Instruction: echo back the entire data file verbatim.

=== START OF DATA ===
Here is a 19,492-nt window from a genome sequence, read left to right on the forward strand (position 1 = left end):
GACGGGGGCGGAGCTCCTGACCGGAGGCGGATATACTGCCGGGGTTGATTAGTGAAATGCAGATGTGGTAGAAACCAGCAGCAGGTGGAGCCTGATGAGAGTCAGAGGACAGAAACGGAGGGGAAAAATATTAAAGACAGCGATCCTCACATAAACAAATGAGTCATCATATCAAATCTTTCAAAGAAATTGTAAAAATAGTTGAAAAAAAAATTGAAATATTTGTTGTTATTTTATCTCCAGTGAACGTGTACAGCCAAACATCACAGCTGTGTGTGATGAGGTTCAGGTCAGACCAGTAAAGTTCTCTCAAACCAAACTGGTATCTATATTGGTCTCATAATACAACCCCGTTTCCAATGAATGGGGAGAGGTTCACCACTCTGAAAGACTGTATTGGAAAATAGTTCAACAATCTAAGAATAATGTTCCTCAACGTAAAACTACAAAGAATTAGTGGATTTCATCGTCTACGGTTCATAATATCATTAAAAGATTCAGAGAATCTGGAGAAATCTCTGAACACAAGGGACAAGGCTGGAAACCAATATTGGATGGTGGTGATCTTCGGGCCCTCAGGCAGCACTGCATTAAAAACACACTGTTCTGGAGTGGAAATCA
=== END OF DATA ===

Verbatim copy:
Here is a 19,492-nt window from a genome sequence, read left to right on the forward strand (position 1 = left end):
GACGGGGGCGGAGCTCCTGACCGGAGGCGGATATACTGCCGGGGTTGATTAGTGAAATGCAGATGTGGTAGAAACCAGCAGCAGGTGGAGCCTGATGAGAGTCAGAGGACAGAAACGGAGGGGAAAAATATTAAAGACAGCGATCCTCACATAAACAAATGAGTCATCATATCAAATCTTTCAAAGAAATTGTAAAAATAGTTGAAAAAAAAATTGAAATATTTGTTGTTATTTTATCTCCAGTGAACGTGTACAGCCAAACATCACAGCTGTGTGTGATGAGGTTCAGGTCAGACCAGTAAAGTTCTCTCAAACCAAACTGGTATCTATATTGGTCTCATAATACAACCCCGTTTCCAATGAATGGGGAGAGGTTCACCACTCTGAAAGACTGTATTGGAAAATAGTTCAACAATCTAAGAATAATGTTCCTCAACGTAAAACTACAAAGAATTAGTGGATTTCATCGTCTACGGTTCATAATATCATTAAAAGATTCAGAGAATCTGGAGAAATCTCTGAACACAAGGGACAAGGCTGGAAACCAATATTGGATGGTGGTGATCTTCGGGCCCTCAGGCAGCACTGCATTAAAAACACACTGTTCTGGAGTGGAAATCA